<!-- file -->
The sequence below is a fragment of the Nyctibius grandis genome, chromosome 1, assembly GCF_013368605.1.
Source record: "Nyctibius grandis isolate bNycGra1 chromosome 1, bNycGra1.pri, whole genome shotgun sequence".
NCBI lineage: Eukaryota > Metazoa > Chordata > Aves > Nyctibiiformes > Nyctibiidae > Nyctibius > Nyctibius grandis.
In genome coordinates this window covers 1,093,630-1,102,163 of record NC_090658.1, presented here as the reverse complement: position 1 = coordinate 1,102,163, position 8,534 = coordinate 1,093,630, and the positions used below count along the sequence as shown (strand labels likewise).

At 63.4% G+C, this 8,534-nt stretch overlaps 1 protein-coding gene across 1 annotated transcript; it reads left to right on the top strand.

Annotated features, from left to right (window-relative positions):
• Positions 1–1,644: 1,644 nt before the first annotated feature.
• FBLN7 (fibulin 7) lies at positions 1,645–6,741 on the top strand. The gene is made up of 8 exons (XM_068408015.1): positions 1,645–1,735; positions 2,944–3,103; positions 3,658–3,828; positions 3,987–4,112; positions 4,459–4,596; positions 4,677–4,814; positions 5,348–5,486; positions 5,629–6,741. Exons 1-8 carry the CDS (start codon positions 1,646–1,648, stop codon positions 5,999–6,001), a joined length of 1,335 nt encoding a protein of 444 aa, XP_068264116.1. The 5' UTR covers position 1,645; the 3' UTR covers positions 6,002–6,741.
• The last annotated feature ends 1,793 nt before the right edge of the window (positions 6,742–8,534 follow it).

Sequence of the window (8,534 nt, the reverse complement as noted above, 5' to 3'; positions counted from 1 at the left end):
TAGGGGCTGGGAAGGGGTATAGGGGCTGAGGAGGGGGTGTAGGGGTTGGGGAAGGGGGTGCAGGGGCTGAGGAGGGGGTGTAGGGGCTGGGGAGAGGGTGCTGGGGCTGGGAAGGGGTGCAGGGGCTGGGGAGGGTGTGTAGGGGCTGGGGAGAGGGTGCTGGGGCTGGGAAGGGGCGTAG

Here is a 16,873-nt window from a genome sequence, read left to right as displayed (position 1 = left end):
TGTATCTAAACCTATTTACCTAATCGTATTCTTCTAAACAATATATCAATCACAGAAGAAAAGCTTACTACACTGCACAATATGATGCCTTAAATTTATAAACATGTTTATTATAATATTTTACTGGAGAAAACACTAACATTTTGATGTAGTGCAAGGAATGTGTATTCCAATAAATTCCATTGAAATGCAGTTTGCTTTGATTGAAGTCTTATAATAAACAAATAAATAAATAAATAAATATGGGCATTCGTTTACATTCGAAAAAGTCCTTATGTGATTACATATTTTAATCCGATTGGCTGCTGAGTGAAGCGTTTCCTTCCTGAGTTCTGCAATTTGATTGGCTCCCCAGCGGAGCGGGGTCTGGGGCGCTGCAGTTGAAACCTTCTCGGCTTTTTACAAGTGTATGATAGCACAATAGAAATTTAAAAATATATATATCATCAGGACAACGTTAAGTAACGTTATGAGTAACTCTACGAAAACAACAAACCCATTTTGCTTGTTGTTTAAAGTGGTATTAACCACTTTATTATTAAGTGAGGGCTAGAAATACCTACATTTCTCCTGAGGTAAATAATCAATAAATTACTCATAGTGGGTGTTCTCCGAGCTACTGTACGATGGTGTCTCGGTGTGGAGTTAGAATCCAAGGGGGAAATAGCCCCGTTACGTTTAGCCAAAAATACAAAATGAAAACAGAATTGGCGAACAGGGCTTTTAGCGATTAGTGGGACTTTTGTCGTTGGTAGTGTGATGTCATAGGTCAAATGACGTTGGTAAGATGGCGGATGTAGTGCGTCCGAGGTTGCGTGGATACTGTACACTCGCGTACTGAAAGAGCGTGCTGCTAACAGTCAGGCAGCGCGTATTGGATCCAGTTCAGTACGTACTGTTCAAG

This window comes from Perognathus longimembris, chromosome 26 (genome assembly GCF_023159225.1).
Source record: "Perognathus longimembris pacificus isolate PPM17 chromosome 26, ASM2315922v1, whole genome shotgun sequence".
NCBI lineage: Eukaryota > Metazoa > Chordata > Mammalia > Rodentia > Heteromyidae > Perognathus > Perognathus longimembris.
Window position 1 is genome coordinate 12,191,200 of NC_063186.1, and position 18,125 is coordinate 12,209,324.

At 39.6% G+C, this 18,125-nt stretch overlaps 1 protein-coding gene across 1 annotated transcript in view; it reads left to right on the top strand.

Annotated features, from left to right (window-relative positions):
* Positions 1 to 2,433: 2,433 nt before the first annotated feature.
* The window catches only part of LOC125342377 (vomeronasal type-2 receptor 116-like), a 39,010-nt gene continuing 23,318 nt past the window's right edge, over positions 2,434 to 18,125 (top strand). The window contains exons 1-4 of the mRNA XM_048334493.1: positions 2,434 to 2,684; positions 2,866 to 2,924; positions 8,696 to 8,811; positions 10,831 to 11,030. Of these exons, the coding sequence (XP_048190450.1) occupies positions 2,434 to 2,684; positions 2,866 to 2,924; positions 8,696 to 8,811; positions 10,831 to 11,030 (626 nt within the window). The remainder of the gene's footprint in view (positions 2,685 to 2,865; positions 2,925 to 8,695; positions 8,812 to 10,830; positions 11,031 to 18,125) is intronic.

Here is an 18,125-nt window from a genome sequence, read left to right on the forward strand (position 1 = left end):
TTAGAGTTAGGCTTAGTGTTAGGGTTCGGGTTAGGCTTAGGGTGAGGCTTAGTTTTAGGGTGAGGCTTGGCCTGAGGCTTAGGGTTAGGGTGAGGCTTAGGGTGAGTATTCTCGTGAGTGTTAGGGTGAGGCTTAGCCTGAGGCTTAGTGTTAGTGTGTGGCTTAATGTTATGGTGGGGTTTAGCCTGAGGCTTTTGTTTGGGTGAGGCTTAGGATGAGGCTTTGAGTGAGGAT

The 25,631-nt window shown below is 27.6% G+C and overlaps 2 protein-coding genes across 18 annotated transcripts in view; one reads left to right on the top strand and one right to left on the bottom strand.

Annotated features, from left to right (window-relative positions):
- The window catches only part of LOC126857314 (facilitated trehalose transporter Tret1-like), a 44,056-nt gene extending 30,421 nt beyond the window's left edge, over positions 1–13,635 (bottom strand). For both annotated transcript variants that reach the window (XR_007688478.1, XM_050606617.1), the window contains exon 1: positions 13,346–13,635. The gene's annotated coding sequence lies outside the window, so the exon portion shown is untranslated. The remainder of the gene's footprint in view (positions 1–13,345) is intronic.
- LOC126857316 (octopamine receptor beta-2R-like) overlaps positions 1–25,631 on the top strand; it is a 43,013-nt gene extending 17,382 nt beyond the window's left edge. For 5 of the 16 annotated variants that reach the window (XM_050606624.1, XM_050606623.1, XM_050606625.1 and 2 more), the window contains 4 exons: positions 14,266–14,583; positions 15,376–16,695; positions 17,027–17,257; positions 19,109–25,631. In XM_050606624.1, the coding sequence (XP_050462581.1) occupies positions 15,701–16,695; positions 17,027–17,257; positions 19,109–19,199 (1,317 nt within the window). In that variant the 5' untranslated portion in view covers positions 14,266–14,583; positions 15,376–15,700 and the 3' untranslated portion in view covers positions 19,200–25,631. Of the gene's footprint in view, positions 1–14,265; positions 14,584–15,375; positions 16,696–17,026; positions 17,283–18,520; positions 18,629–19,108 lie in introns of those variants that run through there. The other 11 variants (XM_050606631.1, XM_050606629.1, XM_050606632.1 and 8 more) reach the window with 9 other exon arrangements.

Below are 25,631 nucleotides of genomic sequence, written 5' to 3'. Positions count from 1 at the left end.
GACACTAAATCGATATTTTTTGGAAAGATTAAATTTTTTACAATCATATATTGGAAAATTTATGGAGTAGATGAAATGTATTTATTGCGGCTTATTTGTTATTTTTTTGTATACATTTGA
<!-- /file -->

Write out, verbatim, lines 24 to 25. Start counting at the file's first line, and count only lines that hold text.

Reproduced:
The 25,631-nt window shown below is 27.6% G+C and overlaps 2 protein-coding genes across 18 annotated transcripts in view; one reads left to right on the top strand and one right to left on the bottom strand.

Annotated features, from left to right (window-relative positions):